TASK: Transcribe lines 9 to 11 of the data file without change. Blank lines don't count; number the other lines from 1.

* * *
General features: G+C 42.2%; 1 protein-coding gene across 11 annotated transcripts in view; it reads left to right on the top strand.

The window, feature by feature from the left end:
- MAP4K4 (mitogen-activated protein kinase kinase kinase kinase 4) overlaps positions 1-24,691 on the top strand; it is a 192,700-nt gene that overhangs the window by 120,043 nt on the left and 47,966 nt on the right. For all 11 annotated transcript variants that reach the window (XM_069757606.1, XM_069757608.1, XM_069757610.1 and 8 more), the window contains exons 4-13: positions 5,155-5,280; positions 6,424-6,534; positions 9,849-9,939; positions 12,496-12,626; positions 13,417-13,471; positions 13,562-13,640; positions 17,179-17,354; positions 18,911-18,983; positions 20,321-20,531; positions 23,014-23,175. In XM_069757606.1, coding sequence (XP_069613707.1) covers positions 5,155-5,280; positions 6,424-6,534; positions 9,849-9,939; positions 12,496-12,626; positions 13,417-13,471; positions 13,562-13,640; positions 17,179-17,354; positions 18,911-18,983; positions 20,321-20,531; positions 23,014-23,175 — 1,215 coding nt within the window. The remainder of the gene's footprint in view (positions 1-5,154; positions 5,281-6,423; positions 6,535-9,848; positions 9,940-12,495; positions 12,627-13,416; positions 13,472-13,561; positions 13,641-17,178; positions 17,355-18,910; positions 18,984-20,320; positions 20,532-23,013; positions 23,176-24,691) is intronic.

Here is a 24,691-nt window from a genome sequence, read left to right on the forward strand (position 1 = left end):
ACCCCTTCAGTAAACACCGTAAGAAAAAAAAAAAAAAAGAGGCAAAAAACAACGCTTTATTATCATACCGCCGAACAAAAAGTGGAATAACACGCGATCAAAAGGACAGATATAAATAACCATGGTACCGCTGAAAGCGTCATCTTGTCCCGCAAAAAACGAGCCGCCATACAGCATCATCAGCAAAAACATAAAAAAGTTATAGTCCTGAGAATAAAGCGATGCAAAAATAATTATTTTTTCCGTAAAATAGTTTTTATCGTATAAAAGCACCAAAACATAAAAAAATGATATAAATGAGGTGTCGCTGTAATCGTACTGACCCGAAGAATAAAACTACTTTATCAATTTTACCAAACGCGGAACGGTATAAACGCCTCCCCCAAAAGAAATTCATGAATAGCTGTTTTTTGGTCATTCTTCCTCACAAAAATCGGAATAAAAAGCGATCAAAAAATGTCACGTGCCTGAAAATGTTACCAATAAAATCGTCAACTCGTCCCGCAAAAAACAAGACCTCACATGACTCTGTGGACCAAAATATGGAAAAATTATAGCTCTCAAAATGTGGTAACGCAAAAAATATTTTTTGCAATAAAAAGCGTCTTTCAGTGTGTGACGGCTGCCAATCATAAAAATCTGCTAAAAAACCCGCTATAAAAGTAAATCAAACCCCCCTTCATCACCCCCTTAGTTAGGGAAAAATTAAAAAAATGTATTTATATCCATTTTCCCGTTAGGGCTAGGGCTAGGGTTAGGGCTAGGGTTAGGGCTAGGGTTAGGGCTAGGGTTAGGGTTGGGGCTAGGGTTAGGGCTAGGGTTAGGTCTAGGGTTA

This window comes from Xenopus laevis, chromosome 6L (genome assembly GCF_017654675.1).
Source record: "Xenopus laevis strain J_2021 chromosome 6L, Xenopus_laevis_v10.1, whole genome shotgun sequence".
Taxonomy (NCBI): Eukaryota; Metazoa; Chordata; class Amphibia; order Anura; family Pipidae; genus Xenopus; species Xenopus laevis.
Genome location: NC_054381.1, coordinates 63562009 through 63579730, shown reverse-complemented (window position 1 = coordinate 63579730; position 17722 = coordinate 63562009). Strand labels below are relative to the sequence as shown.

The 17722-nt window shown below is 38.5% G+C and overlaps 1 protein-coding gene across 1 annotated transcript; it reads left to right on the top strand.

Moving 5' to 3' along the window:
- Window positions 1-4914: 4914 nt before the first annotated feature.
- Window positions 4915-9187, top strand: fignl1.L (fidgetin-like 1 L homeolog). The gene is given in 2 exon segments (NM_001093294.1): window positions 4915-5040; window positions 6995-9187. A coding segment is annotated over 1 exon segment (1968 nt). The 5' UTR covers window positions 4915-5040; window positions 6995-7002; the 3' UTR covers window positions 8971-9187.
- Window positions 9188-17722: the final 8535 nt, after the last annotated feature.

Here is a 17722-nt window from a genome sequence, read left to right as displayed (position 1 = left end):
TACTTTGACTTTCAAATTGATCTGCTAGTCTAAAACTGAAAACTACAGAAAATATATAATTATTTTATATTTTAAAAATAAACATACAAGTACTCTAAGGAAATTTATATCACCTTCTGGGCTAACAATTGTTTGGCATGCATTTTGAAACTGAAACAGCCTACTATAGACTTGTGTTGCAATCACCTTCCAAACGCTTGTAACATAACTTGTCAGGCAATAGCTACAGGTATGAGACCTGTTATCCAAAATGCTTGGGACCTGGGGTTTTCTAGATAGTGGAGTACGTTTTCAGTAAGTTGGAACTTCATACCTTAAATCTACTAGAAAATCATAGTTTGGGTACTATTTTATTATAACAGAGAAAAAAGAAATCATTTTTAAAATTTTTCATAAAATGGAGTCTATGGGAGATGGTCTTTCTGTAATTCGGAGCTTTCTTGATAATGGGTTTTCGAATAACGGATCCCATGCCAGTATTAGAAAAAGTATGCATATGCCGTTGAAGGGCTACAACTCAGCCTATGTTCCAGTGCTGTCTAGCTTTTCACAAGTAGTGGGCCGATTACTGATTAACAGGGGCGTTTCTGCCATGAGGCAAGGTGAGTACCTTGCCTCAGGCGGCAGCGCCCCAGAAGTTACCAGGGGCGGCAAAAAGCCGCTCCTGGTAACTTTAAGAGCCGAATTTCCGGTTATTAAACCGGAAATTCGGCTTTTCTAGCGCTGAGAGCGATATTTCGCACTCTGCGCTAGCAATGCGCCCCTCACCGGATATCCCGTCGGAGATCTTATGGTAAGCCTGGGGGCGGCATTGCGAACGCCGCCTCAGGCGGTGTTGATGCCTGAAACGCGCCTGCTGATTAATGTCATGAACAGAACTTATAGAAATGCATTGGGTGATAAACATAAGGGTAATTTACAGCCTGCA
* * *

Genome location: NC_054381.1, coordinates 63562009 through 63579730, shown reverse-complemented (window position 1 = coordinate 63579730; position 17722 = coordinate 63562009). Strand labels below are relative to the sequence as shown.

The 17722-nt window shown below is 38.5% G+C and overlaps 1 protein-coding gene across 1 annotated transcript; it reads left to right on the top strand.

Moving 5' to 3' along the window: